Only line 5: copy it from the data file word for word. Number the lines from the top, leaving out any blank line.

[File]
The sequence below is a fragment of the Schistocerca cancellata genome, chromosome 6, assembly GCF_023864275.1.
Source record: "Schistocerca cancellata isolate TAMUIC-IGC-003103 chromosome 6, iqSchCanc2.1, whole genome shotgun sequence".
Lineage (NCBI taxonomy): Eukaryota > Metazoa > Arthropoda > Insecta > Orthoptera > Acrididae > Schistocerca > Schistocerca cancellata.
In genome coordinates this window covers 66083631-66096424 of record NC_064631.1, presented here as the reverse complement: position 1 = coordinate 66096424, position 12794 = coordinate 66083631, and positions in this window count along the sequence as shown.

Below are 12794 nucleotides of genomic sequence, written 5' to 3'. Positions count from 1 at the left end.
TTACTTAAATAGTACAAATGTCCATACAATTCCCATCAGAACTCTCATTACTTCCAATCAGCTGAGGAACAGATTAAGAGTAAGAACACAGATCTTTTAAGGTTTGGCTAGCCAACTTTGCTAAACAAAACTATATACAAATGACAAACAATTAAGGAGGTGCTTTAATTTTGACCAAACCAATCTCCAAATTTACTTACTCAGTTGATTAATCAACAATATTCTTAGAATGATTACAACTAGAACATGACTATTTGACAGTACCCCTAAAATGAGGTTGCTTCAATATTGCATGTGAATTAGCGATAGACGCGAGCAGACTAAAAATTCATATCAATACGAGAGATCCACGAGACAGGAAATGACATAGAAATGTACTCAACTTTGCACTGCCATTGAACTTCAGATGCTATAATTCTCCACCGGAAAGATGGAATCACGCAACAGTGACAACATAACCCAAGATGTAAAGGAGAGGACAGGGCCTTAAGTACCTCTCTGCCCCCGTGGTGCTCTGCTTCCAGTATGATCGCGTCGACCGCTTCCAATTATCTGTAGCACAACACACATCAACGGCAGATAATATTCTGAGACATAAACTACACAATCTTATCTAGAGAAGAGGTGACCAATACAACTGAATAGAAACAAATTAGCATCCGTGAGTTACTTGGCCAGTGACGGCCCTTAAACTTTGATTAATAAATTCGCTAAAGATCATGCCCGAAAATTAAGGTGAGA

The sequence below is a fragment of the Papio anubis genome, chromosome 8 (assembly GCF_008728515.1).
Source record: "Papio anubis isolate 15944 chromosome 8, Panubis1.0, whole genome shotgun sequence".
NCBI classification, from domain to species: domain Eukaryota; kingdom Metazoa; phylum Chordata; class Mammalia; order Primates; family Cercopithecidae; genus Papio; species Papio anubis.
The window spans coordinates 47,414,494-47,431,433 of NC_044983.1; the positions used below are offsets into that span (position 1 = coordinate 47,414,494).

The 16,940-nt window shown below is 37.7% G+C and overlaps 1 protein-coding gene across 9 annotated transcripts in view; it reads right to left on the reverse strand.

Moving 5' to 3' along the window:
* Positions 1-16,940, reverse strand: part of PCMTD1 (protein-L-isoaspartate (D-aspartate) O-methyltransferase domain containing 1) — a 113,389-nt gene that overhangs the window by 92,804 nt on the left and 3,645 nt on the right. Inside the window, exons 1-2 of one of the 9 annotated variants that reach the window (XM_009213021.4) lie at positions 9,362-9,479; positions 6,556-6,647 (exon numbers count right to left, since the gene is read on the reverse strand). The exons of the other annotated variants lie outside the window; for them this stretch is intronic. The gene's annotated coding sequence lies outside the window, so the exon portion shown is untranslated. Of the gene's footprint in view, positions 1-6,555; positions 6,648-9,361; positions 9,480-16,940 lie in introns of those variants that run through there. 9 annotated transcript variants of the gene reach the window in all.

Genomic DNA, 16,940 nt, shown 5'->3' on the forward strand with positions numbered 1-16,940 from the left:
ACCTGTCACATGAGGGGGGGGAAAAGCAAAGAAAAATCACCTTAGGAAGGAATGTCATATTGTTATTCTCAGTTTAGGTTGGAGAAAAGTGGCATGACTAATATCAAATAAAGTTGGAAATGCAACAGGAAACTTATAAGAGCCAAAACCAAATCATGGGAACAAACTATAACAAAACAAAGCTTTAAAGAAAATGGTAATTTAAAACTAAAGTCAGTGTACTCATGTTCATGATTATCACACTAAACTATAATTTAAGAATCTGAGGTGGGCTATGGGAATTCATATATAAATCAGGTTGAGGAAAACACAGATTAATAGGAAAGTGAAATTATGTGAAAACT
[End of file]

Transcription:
Below are 12794 nucleotides of genomic sequence, written 5' to 3'. Positions count from 1 at the left end.